Statuettes, busts, heads, and figurines are frequently displayed in the Oval Office. Abraham Lincoln has been the most common subject, in works by sculptors Augustus Saint-Gaudens, Gutzon Borglum, Adolph Alexander Weinman, Leo Cherne and others. In recent administrations, traditional busts of George Washington, Thomas Jefferson or Benjamin Franklin have given way to heads of Franklin D. Roosevelt, Harry S. Truman or Dwight Eisenhower. Western bronzes by Frederic Remington have been frequent choices: Harry S. Truman displayed Fired On; Lyndon Johnson displayed The Bronco Buster, as did Gerald Ford, Jimmy Carter, Ronald Reagan, Bill Clinton, George W. Bush and Barack Obama. Presidents Reagan and Bush added its companion piece, Rattlesnake.

President Harry S. Truman displayed works related to his home state of Missouri, illustrations of biplanes, and models of jet-airplanes. He hung a large photograph of the White House portrait of Franklin D. Roosevelt, under whom he had served as Vice-President, who died in office in 1945. President Dwight Eisenhower filled the office walls with landscape paintings. President John F. Kennedy surrounded himself with paintings of naval battles from the War of 1812, photographs of sailboats, and ship models. President Lyndon Johnson installed sconces on either side of the mantel, and added the office's first painting by a woman artist, Franklin D. Roosevelt by Elizabeth Shoumatoff. President Richard Nixon tried three different George Washington portraits over the mantel, and hung a copy of Earthrise a photograph of the earth taken from the moon's orbit during the Apollo 8 mission beside his desk. President Gerald Ford displayed tasteful, conservative works; paintings that remained mostly in place through the administrations of Jimmy Carter and Ronald Reagan. President George H. W. Bush added luminist landscapes. President Bill Clinton chose the Childe Hassam and Norman Rockwell paintings mentioned above, along with Waiting for the Hour by William T. Carlton,[17] a genre painting showing African-Americans gathered in anticipation of the Emancipation Proclamation going into effect. President George W. Bush mixed traditional works with paintings by Texas artists and Western sculptures. Following the September 11, 2001 attacks, British Prime Minister Tony Blair lent him a bust of Winston Churchill, who had guided Great Britain through World War II. President Barack Obama honors Abraham Lincoln with the portrait by Story, a bust by Augustus Saint-Gaudens, and a copy of the Emancipation Proclamation. Below the proclamation is a bust of Martin Luther King, Jr. by Charles Alston,[18] and in the nearby bookcase is a program from the August 28, 1963 March on Washington, at which Dr. King gave his "I Have a Dream Speech."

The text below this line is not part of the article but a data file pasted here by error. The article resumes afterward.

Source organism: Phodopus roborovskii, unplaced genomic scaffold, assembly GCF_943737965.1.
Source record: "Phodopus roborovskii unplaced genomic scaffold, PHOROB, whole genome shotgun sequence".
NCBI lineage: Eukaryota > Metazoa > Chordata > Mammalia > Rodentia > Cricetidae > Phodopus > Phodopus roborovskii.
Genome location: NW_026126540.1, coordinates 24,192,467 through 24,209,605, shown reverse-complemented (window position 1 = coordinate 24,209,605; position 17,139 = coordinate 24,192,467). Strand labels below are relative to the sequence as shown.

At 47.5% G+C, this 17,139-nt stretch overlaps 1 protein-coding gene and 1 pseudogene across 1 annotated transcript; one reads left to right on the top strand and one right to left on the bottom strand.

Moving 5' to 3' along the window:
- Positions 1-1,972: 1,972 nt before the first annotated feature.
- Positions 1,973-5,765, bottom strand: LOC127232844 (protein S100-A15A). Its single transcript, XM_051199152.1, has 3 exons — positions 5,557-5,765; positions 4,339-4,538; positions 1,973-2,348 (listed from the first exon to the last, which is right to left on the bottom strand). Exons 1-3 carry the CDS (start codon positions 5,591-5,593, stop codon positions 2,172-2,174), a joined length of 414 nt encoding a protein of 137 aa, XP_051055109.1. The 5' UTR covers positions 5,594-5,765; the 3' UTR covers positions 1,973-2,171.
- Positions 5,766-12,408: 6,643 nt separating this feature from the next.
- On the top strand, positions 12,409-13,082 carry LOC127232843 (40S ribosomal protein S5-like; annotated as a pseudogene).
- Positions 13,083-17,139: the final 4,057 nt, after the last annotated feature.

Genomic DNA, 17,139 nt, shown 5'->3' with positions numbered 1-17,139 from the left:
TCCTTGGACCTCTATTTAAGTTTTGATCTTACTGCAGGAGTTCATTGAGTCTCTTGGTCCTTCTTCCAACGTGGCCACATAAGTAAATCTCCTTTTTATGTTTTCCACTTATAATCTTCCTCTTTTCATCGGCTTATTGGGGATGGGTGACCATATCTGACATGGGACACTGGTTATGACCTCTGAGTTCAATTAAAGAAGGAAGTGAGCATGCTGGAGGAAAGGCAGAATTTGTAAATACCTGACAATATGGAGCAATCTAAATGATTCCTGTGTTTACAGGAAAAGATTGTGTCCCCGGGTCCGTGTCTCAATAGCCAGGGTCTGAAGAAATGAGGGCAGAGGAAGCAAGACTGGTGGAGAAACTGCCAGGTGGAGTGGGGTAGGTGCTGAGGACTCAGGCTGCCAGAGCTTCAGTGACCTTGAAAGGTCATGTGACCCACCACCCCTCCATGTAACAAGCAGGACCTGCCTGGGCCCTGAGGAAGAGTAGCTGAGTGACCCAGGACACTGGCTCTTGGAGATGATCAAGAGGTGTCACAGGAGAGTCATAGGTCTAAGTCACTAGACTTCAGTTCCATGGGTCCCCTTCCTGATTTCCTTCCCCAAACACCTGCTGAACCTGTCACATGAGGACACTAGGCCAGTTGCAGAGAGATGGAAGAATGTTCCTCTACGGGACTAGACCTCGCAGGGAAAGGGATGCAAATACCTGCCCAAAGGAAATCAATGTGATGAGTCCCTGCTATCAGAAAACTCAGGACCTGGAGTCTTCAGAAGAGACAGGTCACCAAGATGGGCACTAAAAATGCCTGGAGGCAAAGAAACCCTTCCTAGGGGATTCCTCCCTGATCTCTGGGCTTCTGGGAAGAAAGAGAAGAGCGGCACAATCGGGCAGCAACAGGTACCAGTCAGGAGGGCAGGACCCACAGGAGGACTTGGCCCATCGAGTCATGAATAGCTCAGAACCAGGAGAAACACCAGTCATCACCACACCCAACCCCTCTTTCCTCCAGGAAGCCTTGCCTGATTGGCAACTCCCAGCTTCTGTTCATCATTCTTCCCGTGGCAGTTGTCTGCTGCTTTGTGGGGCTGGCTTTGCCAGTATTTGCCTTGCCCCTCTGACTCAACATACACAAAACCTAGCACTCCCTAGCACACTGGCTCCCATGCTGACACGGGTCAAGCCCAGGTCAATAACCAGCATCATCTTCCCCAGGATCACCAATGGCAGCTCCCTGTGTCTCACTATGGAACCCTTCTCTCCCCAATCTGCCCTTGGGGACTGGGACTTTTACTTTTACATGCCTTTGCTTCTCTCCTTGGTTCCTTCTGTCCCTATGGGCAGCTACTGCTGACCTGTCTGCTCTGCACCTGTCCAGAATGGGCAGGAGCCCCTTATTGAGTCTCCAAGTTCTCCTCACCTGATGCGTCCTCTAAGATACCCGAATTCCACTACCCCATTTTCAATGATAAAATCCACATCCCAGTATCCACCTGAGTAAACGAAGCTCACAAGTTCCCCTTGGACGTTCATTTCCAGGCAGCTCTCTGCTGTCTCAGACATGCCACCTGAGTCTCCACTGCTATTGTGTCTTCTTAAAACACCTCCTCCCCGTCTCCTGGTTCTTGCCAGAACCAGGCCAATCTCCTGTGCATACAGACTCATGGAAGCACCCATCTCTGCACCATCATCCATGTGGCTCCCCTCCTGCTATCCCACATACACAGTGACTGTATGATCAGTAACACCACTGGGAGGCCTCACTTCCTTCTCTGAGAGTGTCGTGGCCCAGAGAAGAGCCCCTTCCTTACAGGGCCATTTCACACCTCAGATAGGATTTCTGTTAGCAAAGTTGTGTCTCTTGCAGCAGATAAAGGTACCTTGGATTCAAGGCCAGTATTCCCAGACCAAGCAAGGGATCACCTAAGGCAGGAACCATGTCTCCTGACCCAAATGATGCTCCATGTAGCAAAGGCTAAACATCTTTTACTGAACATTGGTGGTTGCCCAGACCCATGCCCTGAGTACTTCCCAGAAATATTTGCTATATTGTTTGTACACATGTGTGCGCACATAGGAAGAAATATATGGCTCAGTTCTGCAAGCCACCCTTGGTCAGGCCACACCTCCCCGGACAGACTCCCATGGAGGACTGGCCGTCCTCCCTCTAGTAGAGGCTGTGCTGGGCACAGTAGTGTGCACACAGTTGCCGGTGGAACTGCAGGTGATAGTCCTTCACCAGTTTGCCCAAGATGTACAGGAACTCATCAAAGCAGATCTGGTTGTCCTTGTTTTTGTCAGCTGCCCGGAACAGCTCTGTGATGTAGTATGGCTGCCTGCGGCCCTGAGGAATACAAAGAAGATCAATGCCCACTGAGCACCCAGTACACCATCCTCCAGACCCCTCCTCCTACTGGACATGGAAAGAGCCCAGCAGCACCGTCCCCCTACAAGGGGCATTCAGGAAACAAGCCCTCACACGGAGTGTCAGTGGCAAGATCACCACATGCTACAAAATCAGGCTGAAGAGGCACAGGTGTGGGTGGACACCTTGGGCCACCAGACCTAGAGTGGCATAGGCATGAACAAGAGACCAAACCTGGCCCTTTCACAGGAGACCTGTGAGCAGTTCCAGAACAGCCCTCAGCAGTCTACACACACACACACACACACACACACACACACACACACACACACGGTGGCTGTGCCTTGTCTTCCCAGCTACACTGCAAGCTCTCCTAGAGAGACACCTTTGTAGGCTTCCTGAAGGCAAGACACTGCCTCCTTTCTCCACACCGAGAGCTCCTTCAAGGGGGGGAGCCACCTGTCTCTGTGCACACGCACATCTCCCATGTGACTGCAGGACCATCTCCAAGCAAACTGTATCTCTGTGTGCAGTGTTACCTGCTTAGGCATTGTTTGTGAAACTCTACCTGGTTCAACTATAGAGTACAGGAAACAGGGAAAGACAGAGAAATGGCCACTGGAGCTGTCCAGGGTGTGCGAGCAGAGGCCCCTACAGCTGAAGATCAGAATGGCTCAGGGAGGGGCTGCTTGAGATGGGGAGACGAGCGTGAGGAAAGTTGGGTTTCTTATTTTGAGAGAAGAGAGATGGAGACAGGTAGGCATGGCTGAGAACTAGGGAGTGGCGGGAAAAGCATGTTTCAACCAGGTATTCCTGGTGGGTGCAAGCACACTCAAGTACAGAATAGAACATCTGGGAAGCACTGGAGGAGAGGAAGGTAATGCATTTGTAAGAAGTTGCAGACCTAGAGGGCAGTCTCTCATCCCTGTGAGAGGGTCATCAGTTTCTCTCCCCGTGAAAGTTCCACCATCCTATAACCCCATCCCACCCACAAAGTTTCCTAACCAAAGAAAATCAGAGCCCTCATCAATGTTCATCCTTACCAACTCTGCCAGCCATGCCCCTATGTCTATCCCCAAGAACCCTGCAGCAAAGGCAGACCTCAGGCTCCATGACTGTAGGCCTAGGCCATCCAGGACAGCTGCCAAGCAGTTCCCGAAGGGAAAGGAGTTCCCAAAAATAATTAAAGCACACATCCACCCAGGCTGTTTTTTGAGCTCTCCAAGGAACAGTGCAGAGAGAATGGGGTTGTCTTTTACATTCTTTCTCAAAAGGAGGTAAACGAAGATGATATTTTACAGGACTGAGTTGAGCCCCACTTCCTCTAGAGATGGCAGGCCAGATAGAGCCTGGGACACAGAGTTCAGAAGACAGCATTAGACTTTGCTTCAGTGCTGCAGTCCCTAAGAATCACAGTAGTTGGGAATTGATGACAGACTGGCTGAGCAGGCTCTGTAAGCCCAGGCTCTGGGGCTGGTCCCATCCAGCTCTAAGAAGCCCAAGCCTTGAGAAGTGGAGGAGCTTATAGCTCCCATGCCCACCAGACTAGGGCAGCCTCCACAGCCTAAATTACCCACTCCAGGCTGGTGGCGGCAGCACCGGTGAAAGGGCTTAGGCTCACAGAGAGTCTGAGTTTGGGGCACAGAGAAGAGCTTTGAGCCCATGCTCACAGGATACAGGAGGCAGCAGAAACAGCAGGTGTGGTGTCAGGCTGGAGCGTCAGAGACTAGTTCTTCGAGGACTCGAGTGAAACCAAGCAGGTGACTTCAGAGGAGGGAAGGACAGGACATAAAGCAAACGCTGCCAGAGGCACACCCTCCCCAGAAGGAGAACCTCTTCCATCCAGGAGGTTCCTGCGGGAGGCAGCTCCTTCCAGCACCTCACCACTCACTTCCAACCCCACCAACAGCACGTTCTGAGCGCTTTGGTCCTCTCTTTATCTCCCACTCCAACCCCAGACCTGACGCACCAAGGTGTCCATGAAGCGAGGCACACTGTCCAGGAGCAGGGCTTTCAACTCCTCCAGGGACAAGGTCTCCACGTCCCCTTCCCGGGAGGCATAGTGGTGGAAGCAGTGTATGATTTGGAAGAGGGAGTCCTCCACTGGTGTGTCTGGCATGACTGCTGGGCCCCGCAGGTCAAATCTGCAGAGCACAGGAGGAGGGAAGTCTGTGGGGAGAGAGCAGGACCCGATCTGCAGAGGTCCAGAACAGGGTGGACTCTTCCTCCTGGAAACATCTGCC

A tradition evolved in the latter part of the twentieth century of each new administration redecorating the office to the President's liking. A new administration usually selects an oval carpet, new drapery, the paintings on the walls, and some furniture. Most incoming presidents continue using the rug of their predecessor until their new one is installed. The retired carpet very often is then moved to the presidential library of the president for whom it was made.

The redecoration of the Oval Office is usually coordinated by the First Lady's office in the East Wing, working with an interior designer and the White House Curator.


Since the present Oval Office's construction in 1934 during the administration of President Franklin Delano Roosevelt the room has remained mostly unchanged architecturally. More than any president, FDR left an impression on the room and its use. Doors and window frames have been modified slightly. A screen door on the east wall was removed after the installation of air conditioning. President Lyndon B. Johnson's row of wire service Teletype machines on the southeast wall required cutting plaster and flooring to accommodate wiring. The Georgian style plaster ornament has been cleaned to remove accumulated paint, and a series of electrified wall sconces have come and gone.